Wests Tigers chairman Lee Hagipantelis has come to the defence of under-fire halfback Luke Brooks, declaring the criticism towards the side's No.7 playmaker is unhealthy and unwarranted.
Brooks, who celebrated his 150th game at the club in round two, has been linked to rivals in various media reports over the past fortnight after producing a mixed bag in the opening five weeks of the competition.
The 26-year-old leads the NRL Telstra Premiership in try assists this season but the fact the Tigers haven't played finals since 2011 is ammunition for Brooks' critics.
"There is a very unhealthy and unwarranted focus on Luke Brooks as a result of the difficulties the squad has encountered as a whole to start the season," Hagipantelis told NRL.com.
"I will not partake in that narrative whatsoever. He has my absolute faith and confidence that he's the man for the job.
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"I know there are a lot of pundits who say we may not be the right fit for him and he might not be the right fit for the Wests Tigers but I don't agree with that.
"He's a Wests Tigers junior and nothing would make me happier than to see him play at the ability he knows he has.
"We will provide him with every resource and every bit of support that he needs to be the best player he can be.
"People of his calibre have that skill set and you don't lose that. He might bounce up and down with self-confidence and we understand that but as far as the skill level, they don't lose that drive to succeed.
"I think there are many players who haven't performed as well as they could've. Luke has conceded it himself he wishes to improve and wants to play better. David Nofoaluma has made the same confession."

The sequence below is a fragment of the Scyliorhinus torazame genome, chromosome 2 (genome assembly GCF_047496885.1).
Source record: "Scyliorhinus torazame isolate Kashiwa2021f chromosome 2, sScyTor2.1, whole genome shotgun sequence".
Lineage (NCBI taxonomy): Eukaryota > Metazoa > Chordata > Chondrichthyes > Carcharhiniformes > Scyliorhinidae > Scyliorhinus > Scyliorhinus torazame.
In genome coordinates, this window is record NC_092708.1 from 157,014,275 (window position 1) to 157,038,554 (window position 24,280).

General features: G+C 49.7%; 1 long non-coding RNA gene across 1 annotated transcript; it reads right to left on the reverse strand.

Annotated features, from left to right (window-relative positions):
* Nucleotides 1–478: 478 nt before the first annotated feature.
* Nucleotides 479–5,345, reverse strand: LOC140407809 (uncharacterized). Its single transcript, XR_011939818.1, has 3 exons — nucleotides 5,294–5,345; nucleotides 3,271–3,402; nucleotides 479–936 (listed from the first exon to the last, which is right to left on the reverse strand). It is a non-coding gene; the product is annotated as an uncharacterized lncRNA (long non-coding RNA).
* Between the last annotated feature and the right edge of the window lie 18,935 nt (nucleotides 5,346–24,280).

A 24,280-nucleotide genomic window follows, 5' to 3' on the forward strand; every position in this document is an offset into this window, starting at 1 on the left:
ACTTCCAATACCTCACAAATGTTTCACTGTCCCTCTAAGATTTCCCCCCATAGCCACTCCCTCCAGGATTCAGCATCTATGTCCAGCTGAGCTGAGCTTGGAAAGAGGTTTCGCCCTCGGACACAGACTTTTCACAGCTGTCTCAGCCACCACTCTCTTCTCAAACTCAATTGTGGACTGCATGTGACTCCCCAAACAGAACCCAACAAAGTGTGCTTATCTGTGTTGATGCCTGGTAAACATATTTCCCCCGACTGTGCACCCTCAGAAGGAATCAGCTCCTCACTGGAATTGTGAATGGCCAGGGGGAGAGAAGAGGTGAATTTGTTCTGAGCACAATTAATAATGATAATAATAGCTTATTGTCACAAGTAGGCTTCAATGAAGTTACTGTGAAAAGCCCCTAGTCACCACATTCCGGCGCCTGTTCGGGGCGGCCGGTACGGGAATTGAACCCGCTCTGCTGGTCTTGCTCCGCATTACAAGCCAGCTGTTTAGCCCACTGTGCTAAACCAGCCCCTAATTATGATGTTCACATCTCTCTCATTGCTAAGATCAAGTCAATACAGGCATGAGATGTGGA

Last week's first-half showing at Leichhardt Oval was considered one of the darker performances in the club's history but Hagipantelis, while accepting the criticism, can see the light.
"I reached out to a couple of the boys privately and they were very upset by the result and the responses that came out of it from fans and members were fair enough," he said.
"I am treating last Sunday's game as an anomaly. It just seemed the boys were not in the right mindset in the first half and did not turn up. They expected the game to be much easier than it was.
"There was a lot of hurt in the room, as there should be. It was a fatal error in this competition but I have absolute faith and confidence in this playing roster.
"They're growing, they will learn from the game. When I speak of the playing group I speak of everyone involved in the club – the coaches, front office and board. We are all in this together."
Some long-suffering Wests Tigers supporters will argue they've heard it all before during the decade-long finals drought and a 1-4 start to 2021 is hardly cause for optimism.
NRL.com crunched the numbers, courtesy of Sportsbet, to determine how many times the joint venture have failed to deliver in games under Michael Maguire where they started as favourites.